The remains of the airplane, which have been stored in shipping containers, will be buried in an area of a park at the site of the crash in Stonycreek Township, Pennsylvania, that will be closed off to everyone except loved ones of the victims, Flight 93 National Memorial Superintendent Stephen Clark said.
The flight, commonly referred to as Flight 93, was bound from Newark, New Jersey, to San Francisco when it was overtaken by terrorists the morning of September 11. Then-Vice President Dick Cheney ordered it shot down while in the Presidential Emergency Operations Center bunker deep under the White House, according to then-White House Chief of Staff Josh Bolton.
Before that could happen, however, the plane crashed in Pennsylvania, leaving no survivors. Passengers on the flight reportedly revolted, attempting to reach the cockpit, and the terrorists on board downed the flight before reaching their target, believed to be either the White House or the US Capitol Building.
The "Tower of Voices" memorial for the victims — 40 passengers and crew members — is in its final phase and will feature a 93-foot tall musical instrument with a wind chime for each victim.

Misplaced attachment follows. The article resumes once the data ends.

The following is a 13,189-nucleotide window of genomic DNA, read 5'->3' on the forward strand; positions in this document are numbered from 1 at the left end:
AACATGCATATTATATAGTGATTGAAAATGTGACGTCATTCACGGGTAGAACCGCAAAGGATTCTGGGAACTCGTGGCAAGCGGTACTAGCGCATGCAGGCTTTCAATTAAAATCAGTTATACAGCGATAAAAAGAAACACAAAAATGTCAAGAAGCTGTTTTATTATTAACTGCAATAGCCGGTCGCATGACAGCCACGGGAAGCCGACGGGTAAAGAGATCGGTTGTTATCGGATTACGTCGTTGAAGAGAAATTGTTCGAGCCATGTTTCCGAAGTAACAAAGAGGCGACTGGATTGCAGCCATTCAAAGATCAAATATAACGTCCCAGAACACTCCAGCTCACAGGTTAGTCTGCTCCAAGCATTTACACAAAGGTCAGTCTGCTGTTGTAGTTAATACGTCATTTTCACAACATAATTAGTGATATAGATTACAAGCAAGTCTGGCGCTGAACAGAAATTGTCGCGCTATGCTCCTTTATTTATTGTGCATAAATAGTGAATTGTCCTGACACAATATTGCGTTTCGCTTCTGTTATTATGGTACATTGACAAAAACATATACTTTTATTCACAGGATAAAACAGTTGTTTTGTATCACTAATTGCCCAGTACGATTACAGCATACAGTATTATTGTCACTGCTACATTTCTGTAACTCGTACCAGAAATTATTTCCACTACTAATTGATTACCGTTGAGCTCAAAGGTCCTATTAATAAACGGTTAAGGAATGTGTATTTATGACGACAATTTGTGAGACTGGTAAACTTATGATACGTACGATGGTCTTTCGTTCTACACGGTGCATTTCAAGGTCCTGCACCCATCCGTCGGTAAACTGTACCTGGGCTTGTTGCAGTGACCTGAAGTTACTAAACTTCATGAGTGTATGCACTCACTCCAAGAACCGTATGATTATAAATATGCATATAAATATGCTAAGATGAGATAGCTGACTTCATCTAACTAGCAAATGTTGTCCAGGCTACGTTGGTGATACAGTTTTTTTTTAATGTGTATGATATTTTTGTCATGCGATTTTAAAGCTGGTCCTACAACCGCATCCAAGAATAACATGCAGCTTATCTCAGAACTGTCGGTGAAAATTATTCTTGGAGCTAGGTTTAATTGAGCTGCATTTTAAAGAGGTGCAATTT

Families of Flight 93 President Gordon Felt said that his group asked for a final examination of the wreckage before its interment "in order to determine if there were any human remains or identifiable personal items" among it, according to WJLA.
Over the course of several months following the crash, the National Park Service and FBI painstakingly conducted the search, finding a number of items that will be added to the memorial, including an orange passenger call button.
"What that symbolizes is the amazing courage of not only the flight attendants but all the individuals on Flight 93 who took that call to action," Clark said.
A full report of items recovered will be issued by the National Park Service later this year, according to Clark.
All 40 victims' remains were identified after the crash through DNA testing, dental records, or fingerprints.